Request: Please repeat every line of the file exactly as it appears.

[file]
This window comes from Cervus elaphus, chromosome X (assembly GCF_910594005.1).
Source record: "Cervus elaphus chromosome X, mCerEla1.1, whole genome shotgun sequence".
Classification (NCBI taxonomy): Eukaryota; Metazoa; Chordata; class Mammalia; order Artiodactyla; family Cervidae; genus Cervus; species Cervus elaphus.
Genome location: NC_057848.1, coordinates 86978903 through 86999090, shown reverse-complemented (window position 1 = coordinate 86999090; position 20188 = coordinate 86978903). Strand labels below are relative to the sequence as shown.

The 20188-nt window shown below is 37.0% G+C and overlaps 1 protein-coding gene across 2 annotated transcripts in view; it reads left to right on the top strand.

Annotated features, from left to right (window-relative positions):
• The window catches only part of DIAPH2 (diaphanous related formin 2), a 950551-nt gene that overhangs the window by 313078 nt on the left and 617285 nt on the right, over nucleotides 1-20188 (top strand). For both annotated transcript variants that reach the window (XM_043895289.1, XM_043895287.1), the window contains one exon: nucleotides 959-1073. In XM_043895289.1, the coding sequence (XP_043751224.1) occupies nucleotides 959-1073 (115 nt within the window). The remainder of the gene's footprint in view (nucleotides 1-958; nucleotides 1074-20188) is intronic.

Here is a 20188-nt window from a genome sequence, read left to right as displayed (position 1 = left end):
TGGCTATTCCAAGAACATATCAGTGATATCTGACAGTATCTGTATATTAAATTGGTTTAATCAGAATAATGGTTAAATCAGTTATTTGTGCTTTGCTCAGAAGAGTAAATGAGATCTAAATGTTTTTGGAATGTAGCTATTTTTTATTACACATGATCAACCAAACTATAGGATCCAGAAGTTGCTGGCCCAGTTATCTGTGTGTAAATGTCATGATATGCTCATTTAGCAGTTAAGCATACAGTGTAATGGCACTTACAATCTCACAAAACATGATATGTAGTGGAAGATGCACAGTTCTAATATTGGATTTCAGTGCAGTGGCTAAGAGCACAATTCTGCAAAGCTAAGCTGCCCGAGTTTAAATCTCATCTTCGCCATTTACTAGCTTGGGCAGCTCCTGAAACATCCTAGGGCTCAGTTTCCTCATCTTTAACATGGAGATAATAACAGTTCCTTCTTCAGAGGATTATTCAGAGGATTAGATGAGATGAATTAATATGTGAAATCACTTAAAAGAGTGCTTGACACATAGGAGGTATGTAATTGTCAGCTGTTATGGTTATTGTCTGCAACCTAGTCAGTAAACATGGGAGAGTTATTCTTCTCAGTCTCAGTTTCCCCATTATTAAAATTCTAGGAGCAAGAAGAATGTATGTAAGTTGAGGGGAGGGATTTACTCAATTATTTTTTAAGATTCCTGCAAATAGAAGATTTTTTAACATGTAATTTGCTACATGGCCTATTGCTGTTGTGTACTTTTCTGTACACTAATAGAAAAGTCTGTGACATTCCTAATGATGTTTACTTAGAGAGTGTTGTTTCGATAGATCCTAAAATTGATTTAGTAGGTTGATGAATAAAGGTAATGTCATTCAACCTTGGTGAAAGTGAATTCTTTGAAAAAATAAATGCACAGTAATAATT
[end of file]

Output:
This window comes from Cervus elaphus, chromosome X (assembly GCF_910594005.1).
Source record: "Cervus elaphus chromosome X, mCerEla1.1, whole genome shotgun sequence".
Classification (NCBI taxonomy): Eukaryota; Metazoa; Chordata; class Mammalia; order Artiodactyla; family Cervidae; genus Cervus; species Cervus elaphus.
Genome location: NC_057848.1, coordinates 86978903 through 86999090, shown reverse-complemented (window position 1 = coordinate 86999090; position 20188 = coordinate 86978903). Strand labels below are relative to the sequence as shown.

The 20188-nt window shown below is 37.0% G+C and overlaps 1 protein-coding gene across 2 annotated transcripts in view; it reads left to right on the top strand.

Annotated features, from left to right (window-relative positions):
• The window catches only part of DIAPH2 (diaphanous related formin 2), a 950551-nt gene that overhangs the window by 313078 nt on the left and 617285 nt on the right, over nucleotides 1-20188 (top strand). For both annotated transcript variants that reach the window (XM_043895289.1, XM_043895287.1), the window contains one exon: nucleotides 959-1073. In XM_043895289.1, the coding sequence (XP_043751224.1) occupies nucleotides 959-1073 (115 nt within the window). The remainder of the gene's footprint in view (nucleotides 1-958; nucleotides 1074-20188) is intronic.

Here is a 20188-nt window from a genome sequence, read left to right as displayed (position 1 = left end):
TGGCTATTCCAAGAACATATCAGTGATATCTGACAGTATCTGTATATTAAATTGGTTTAATCAGAATAATGGTTAAATCAGTTATTTGTGCTTTGCTCAGAAGAGTAAATGAGATCTAAATGTTTTTGGAATGTAGCTATTTTTTATTACACATGATCAACCAAACTATAGGATCCAGAAGTTGCTGGCCCAGTTATCTGTGTGTAAATGTCATGATATGCTCATTTAGCAGTTAAGCATACAGTGTAATGGCACTTACAATCTCACAAAACATGATATGTAGTGGAAGATGCACAGTTCTAATATTGGATTTCAGTGCAGTGGCTAAGAGCACAATTCTGCAAAGCTAAGCTGCCCGAGTTTAAATCTCATCTTCGCCATTTACTAGCTTGGGCAGCTCCTGAAACATCCTAGGGCTCAGTTTCCTCATCTTTAACATGGAGATAATAACAGTTCCTTCTTCAGAGGATTATTCAGAGGATTAGATGAGATGAATTAATATGTGAAATCACTTAAAAGAGTGCTTGACACATAGGAGGTATGTAATTGTCAGCTGTTATGGTTATTGTCTGCAACCTAGTCAGTAAACATGGGAGAGTTATTCTTCTCAGTCTCAGTTTCCCCATTATTAAAATTCTAGGAGCAAGAAGAATGTATGTAAGTTGAGGGGAGGGATTTACTCAATTATTTTTTAAGATTCCTGCAAATAGAAGATTTTTTAACATGTAATTTGCTACATGGCCTATTGCTGTTGTGTACTTTTCTGTACACTAATAGAAAAGTCTGTGACATTCCTAATGATGTTTACTTAGAGAGTGTTGTTTCGATAGATCCTAAAATTGATTTAGTAGGTTGATGAATAAAGGTAATGTCATTCAACCTTGGTGAAAGTGAATTCTTTGAAAAAATAAATGCACAGTAATAATT